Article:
So first, here's the first page of BITTERSWEET MELODY, my 60k young adult paranormal romance:
One thing I can say for sure is I’m the only muse in history to ever have been grounded. I know this is true because my father told me. Well, more like screamed it at me while gripping the heck out of a lightning bolt, holding it over his head like a maniac. He totally over-reacted, of course. I mean, come on. Revoking my Inspiration License and grounding me for a hundred years? That completely sucks!
Sucks is a word I learned from my sister Calliope. She spends a lot of time with humans and picks up the best phrases. Whenever she comes home from a case she teaches them to me. Calliope’s a lot more fun than my other sisters—and there are many of us, not just three or nine like humans are misled to believe. And the only one who’s ever been suspended from inspiring? That’s right: me. It’s so unfair. My father says I had it coming, but I swear I’m not a trouble maker; I’m just misunderstood.
But that’s all over with now. I’ve served my time and I’m about to get my freedom back. Don’t get me wrong,
is pretty much the most beautiful place ever, but I’ve had it with being locked up here unable to do what I was born to do. Mount Olympus
The last step toward my ticket out of here is a meeting with my Inspiration Officer so I can get my license back. That’s where I am now: sitting in his little office of cloud-white walls, rocking back and forth on the hind legs of a rickety chair while I wait for him to show up.
“Good morning, Melody. It’s been a long time.”
And now for the comparison, the first page of PRETTY GIRLS MAKE GRAVES, my 60k young adult paranormal:
Strange things go through your head when you’re having an MRI. And I’m not just talking about the electromagnetic currents, although that certainly does cause a flicker of scientific curiosity. I mean things like if my hair will grow out right, or if my mother would let me get my favorite band’s new CD, or who it might be that cleans the insides of these machines, or if Adam and Eve had belly buttons.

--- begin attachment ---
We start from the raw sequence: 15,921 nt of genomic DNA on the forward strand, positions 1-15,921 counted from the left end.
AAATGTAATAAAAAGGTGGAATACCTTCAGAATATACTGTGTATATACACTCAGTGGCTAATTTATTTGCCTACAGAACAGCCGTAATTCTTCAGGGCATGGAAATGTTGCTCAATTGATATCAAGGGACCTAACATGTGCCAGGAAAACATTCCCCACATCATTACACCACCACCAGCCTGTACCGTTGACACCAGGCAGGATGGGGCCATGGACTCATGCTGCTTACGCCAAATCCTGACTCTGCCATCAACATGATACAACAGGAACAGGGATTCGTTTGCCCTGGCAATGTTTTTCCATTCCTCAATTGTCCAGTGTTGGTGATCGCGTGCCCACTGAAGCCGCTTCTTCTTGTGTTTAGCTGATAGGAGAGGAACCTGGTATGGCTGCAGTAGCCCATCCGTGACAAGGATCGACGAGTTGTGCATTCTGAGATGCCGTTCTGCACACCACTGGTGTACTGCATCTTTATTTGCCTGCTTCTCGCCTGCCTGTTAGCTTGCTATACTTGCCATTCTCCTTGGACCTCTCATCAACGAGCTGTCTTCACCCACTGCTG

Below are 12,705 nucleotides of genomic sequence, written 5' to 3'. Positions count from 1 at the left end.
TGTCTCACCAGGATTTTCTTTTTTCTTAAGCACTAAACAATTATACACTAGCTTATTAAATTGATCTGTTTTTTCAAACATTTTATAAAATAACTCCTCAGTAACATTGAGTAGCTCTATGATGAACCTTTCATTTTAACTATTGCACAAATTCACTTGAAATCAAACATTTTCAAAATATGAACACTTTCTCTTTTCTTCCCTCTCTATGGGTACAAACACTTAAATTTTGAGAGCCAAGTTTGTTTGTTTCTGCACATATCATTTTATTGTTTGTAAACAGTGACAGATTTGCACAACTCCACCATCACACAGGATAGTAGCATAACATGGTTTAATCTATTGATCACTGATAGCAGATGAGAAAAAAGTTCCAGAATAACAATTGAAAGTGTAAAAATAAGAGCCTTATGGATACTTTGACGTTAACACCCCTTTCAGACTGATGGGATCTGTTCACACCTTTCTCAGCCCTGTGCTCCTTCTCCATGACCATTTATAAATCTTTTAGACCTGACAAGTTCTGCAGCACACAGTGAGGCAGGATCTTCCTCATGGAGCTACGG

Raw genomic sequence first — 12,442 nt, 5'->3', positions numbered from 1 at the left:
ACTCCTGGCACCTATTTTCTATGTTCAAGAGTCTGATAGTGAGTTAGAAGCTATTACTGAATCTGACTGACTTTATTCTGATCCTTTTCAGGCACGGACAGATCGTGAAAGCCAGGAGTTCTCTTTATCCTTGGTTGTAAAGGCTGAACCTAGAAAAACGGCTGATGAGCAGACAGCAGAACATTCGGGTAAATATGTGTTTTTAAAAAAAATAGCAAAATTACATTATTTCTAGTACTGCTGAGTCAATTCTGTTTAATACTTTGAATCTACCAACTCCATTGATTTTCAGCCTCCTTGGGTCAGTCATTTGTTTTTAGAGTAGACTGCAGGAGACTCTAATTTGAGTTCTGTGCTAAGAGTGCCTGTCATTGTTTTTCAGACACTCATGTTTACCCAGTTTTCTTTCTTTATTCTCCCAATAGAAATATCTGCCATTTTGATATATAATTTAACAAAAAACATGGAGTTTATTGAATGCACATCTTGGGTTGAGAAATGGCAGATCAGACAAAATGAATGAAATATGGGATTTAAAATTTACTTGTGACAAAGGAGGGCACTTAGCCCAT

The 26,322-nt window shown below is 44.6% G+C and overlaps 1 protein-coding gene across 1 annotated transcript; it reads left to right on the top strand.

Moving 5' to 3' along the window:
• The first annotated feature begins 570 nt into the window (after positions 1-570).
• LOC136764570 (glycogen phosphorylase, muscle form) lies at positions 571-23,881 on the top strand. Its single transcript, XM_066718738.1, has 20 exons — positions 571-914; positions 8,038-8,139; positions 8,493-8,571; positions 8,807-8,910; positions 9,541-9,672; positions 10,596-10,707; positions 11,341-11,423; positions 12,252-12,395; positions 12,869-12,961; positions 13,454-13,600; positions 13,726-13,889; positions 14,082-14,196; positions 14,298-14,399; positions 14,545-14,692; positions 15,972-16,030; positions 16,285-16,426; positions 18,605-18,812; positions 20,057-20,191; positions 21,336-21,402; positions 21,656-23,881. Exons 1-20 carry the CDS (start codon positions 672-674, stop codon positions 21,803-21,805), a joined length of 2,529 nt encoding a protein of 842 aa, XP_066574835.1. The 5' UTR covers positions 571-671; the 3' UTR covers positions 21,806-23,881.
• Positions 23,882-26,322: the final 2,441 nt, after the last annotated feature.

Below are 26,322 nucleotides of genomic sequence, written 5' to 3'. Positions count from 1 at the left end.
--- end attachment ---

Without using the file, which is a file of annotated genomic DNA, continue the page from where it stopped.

That I’m thinking so clearly at all is a miracle, they tell me. The number of patients who can function as well as I can after the type of brain surgery I underwent is not an impressive figure. According to them anyway. Maybe it’s just my amateur opinion, but when someone goes poking metal objects into an organ as complicated as a brain, prodding around in there as if dipping pieces of fruit into a chocolate fondue pot, I’d be impressed if the person who’d been operated on didn’t come out of surgery having attained the glorious functioning level of drooling all over their fecal-stained hospital gown.
“Try to keep still, Faith,” the mysterious doctor hidden safely behind the wall of glass says. Good thing he reminded me. I was just about to break out into a merengue to the beat of the knocking sounds the monster of the machine is making. Oh well, maybe later.
“So, how many people have thrown up in this thing?” I ask.
“I’m sorry, Faith. Do you feel nauseous?”
“Is there an unpleasant smell?”
“No. Just wondering.”
So there you have it. What do you think?